As a long term professional in the financial business, I take great pride in the fact that I mentored my daughter in the ways of responsibility and accountability with issues surrounding money. In her early days, we looked at the stock tables together, built hypothetical portfolios, did banking together, and watched the news which led to discussions about the economy and how money works. Now that I am a Grandpa (wouldja' believe it!) I once again look forward to teaching my grandson about one's relationship with money, its uses and misuses, and how to be a responsible human being relating to his finances. It's never too early to start teaching you kids about the proper use of money, how the economic system works, and how their relationship to money will help to mold them in many ways. In our practice, I am often asked about when is the proper time to start, and how. So, here is a short list of suggestions to get your little ones indoctrinated to this new side of life:
As soon as children can count, introduce them to money. Take an active role- repetition and observing others are the two methods they learn by. If you can, show them different currencies from other countries and identify these coins with those of the US Mint. Let them know that there are many types, shapes, colors and sizes of tender.
Communicate with your children as they grow, about your values concerning money and how to save it, make it grow, and most importantly how to spend it wisely.
Teach your children to learn the difference between needs, wants and wishes. Often misunderstood by adults, use examples to illustrate the differences- this will prepare them for making good spending decisions in the future.
Setting goals is a fundamental concept to help young people learn the value of money and also how to save. People, young or old, rarely hit targets they never set. Nearly every toy or other item children ask their parents to get for them can become the object of a goal setting session. Benefits of saving to achieve the goal are an important aspect and provide built-in motivation. Goal setting for good grades, toys or savings, helps children learn to become responsible for their own futures.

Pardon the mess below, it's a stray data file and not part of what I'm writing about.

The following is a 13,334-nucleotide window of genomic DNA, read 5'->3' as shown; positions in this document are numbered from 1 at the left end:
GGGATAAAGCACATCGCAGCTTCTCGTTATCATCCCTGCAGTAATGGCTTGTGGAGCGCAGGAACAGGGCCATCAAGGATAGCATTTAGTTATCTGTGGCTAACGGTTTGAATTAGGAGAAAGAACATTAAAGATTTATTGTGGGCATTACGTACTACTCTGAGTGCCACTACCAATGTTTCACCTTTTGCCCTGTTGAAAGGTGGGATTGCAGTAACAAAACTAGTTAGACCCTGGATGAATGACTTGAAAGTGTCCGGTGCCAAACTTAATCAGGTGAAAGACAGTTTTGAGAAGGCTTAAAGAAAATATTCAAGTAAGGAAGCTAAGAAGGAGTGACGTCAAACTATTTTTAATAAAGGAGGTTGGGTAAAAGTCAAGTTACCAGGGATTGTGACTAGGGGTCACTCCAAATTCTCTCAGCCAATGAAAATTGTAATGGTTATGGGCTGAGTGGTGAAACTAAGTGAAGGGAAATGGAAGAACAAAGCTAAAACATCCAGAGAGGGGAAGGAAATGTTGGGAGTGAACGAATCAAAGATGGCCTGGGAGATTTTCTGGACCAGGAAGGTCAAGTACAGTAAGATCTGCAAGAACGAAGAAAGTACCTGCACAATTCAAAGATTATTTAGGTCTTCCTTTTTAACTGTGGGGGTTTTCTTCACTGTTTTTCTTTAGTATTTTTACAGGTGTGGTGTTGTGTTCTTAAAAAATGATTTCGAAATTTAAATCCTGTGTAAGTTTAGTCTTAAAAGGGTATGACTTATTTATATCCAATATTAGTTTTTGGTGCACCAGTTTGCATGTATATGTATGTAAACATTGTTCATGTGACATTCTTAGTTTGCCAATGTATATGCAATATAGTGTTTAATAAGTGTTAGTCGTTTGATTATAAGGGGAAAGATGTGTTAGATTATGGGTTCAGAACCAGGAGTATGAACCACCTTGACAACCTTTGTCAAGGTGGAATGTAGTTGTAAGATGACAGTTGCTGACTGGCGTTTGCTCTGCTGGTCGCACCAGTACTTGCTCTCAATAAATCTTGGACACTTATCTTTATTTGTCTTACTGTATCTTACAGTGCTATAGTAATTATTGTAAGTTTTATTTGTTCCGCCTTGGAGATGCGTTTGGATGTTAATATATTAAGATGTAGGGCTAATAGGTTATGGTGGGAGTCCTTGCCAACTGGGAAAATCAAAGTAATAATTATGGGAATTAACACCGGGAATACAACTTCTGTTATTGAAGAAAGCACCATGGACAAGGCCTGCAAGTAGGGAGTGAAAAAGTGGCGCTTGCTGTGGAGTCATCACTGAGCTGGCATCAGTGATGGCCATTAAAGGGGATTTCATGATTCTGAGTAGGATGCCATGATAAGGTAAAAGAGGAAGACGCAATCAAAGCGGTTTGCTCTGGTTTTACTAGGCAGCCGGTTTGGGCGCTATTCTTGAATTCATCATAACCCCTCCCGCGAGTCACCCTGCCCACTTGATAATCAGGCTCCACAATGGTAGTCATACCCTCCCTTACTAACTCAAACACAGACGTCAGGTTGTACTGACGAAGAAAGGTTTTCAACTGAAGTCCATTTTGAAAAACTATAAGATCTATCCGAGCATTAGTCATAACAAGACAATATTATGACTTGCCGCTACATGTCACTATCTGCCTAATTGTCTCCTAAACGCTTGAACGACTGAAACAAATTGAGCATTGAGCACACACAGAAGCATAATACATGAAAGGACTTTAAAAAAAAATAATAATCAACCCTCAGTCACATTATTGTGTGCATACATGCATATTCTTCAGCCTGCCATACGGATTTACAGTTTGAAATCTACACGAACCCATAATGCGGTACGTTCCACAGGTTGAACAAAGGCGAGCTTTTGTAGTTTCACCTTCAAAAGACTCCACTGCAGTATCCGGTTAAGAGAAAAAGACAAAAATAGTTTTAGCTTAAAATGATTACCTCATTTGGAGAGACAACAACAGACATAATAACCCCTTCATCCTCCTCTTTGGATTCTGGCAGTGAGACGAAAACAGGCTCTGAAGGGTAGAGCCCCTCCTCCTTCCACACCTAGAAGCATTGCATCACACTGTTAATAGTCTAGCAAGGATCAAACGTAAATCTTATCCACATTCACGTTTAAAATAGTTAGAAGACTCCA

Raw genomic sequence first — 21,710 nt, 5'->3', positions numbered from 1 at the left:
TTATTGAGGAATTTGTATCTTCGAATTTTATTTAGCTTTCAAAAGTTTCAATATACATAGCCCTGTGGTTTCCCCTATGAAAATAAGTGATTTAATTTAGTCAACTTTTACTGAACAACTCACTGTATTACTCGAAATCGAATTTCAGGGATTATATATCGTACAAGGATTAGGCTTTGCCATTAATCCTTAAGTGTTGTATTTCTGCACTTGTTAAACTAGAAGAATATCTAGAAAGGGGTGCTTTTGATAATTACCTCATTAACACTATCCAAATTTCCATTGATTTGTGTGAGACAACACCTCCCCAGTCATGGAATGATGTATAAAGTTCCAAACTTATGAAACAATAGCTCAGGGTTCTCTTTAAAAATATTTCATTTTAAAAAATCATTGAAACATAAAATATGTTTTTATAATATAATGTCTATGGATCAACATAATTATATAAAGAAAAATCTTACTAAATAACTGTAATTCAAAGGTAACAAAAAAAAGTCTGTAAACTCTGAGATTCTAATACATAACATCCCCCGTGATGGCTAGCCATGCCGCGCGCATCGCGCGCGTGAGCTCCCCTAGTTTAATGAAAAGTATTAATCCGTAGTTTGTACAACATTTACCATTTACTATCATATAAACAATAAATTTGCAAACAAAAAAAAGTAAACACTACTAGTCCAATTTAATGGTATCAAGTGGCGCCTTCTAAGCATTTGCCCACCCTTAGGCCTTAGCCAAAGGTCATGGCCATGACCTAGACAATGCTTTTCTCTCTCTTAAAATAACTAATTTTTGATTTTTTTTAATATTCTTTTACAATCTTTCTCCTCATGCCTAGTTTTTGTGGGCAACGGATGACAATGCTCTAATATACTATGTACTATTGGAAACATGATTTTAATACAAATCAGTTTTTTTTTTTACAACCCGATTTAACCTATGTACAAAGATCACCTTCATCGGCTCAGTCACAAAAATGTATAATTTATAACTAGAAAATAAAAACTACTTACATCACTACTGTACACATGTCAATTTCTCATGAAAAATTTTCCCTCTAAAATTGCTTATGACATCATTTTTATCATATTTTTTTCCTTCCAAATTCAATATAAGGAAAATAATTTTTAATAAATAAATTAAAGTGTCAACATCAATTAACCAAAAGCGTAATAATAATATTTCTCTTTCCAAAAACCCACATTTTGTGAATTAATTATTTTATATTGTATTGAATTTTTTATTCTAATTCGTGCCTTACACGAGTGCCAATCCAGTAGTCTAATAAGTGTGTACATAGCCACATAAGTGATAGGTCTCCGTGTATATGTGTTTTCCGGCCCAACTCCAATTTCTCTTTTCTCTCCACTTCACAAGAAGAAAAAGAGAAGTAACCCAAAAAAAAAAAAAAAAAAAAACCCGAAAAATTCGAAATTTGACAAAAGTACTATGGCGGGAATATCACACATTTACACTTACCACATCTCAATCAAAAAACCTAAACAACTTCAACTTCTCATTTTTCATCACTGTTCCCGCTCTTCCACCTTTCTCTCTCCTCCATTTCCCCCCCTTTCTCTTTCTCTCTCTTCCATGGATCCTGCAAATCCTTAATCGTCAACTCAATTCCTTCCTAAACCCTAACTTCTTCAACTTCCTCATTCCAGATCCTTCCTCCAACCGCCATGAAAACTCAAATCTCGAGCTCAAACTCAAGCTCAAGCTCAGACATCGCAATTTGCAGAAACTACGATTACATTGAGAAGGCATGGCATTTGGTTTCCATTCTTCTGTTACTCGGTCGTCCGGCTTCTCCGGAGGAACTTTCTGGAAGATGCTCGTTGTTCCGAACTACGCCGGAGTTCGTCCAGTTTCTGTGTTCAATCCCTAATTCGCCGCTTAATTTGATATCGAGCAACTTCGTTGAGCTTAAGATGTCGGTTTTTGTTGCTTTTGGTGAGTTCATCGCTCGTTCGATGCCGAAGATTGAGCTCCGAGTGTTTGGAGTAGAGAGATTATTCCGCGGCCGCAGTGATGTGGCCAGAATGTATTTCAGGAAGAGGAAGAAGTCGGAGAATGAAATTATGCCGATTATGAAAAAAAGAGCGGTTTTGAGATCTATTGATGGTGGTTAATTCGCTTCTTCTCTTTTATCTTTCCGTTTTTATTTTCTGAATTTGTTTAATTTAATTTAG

Indoctrinate your children to accumulation (or savings) instead of spending (or consumption). Explain and demonstrate the concept of earning interest income on savings. Consider paying interest on money saved at home. Have children help calculate the interest so they can learn and see how fast money accumulates through the magic power of compound interest. Later on, they will also realize that the quickest way to a good credit rating is a history of regular successful savings. Some parents offer to match what children save on their own. When giving children an allowance or income, give the money in denominations that encourages saving. For example if the amount is $5, give out five $1 bills and encourage at least one be set-aside in savings. (Just saving $5 a-week at six percent interest compounded quarterly will total about $266 in a-year, $1,503 in five years and $3,527 in ten years.)
Introduce investments to children. Show then how to look up stock in the Sunday paper. Let them pick a stock and follow it. Make it fun- If you've been to an public amusement park, find the stock of the company that owns it. It they like toys, pick a toy manufacturer, etc.
Take the youngsters with you to a credit union a bank when you open their savings accounts. Introduce them to the manager, or perhaps arrange a short tour of the vault so that they can see how the institution works by taking out the mystery of the cages and barriers. Beginning the regular savings habit early is one of the keys to savings success. Don't refuse them when they want to withdraw from savings for a purchase or you'll risk having them hesitate to put money away in the first place.